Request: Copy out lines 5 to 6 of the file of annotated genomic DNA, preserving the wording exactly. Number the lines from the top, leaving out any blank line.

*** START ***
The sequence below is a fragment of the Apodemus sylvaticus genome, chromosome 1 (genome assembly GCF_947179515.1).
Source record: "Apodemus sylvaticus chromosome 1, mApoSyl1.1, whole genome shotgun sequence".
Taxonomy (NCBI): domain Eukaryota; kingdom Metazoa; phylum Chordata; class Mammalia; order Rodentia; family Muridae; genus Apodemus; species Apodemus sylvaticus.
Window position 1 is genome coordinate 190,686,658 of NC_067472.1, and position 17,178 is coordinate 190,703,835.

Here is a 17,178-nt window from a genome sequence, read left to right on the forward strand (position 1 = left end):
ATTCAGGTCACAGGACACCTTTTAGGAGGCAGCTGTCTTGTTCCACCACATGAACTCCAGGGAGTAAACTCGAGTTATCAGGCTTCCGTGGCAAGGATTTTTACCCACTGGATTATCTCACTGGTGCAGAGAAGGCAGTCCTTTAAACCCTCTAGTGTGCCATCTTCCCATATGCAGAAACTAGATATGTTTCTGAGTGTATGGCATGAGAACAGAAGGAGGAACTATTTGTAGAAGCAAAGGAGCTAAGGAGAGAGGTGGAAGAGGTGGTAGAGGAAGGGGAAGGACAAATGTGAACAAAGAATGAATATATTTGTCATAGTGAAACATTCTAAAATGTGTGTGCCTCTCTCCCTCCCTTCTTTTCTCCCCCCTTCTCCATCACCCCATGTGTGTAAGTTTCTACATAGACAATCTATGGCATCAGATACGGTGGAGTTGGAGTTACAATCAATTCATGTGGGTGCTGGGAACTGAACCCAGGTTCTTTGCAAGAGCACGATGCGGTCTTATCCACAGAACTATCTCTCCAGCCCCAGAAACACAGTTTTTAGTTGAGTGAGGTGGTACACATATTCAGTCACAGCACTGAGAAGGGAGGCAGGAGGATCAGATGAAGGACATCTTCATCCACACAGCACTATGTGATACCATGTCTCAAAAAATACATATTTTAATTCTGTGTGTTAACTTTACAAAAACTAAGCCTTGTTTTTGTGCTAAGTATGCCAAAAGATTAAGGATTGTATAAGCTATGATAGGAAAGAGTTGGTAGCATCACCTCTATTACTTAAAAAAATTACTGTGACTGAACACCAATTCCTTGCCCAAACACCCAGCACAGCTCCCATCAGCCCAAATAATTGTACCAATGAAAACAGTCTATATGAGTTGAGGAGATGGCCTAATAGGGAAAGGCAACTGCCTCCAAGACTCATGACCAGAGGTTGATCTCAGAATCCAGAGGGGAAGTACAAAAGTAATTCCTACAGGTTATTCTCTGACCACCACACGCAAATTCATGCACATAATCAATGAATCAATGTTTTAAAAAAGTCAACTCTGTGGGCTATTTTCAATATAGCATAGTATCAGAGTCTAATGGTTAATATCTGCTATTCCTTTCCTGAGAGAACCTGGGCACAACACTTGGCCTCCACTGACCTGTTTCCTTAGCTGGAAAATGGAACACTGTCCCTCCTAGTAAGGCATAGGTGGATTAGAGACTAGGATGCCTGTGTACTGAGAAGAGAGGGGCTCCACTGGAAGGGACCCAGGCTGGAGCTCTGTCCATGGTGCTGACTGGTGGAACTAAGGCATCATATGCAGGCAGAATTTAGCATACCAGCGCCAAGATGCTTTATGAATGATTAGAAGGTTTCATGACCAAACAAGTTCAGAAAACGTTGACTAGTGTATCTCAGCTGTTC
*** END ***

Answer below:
Here is a 17,178-nt window from a genome sequence, read left to right on the forward strand (position 1 = left end):
ATTCAGGTCACAGGACACCTTTTAGGAGGCAGCTGTCTTGTTCCACCACATGAACTCCAGGGAGTAAACTCGAGTTATCAGGCTTCCGTGGCAAGGATTTTTACCCACTGGATTATCTCACTGGTGCAGAGAAGGCAGTCCTTTAAACCCTCTAGTGTGCCATCTTCCCATATGCAGAAACTAGATATGTTTCTGAGTGTATGGCATGAGAACAGAAGGAGGAACTATTTGTAGAAGCAAAGGAGCTAAGGAGAGAGGTGGAAGAGGTGGTAGAGGAAGGGGAAGGACAAATGTGAACAAAGAATGAATATATTTGTCATAGTGAAACATTCTAAAATGTGTGTGCCTCTCTCCCTCCCTTCTTTTCTCCCCCCTTCTCCATCACCCCATGTGTGTAAGTTTCTACATAGACAATCTATGGCATCAGATACGGTGGAGTTGGAGTTACAATCAATTCATGTGGGTGCTGGGAACTGAACCCAGGTTCTTTGCAAGAGCACGATGCGGTCTTATCCACAGAACTATCTCTCCAGCCCCAGAAACACAGTTTTTAGTTGAGTGAGGTGGTACACATATTCAGTCACAGCACTGAGAAGGGAGGCAGGAGGATCAGATGAAGGACATCTTCATCCACACAGCACTATGTGATACCATGTCTCAAAAAATACATATTTTAATTCTGTGTGTTAACTTTACAAAAACTAAGCCTTGTTTTTGTGCTAAGTATGCCAAAAGATTAAGGATTGTATAAGCTATGATAGGAAAGAGTTGGTAGCATCACCTCTATTACTTAAAAAAATTACTGTGACTGAACACCAATTCCTTGCCCAAACACCCAGCACAGCTCCCATCAGCCCAAATAATTGTACCAATGAAAACAGTCTATATGAGTTGAGGAGATGGCCTAATAGGGAAAGGCAACTGCCTCCAAGACTCATGACCAGAGGTTGATCTCAGAATCCAGAGGGGAAGTACAAAAGTAATTCCTACAGGTTATTCTCTGACCACCACACGCAAATTCATGCACATAATCAATGAATCAATGTTTTAAAAAAGTCAACTCTGTGGGCTATTTTCAATATAGCATAGTATCAGAGTCTAATGGTTAATATCTGCTATTCCTTTCCTGAGAGAACCTGGGCACAACACTTGGCCTCCACTGACCTGTTTCCTTAGCTGGAAAATGGAACACTGTCCCTCCTAGTAAGGCATAGGTGGATTAGAGACTAGGATGCCTGTGTACTGAGAAGAGAGGGGCTCCACTGGAAGGGACCCAGGCTGGAGCTCTGTCCATGGTGCTGACTGGTGGAACTAAGGCATCATATGCAGGCAGAATTTAGCATACCAGCGCCAAGATGCTTTATGAATGATTAGAAGGTTTCATGACCAAACAAGTTCAGAAAACGTTGACTAGTGTATCTCAGCTGTTC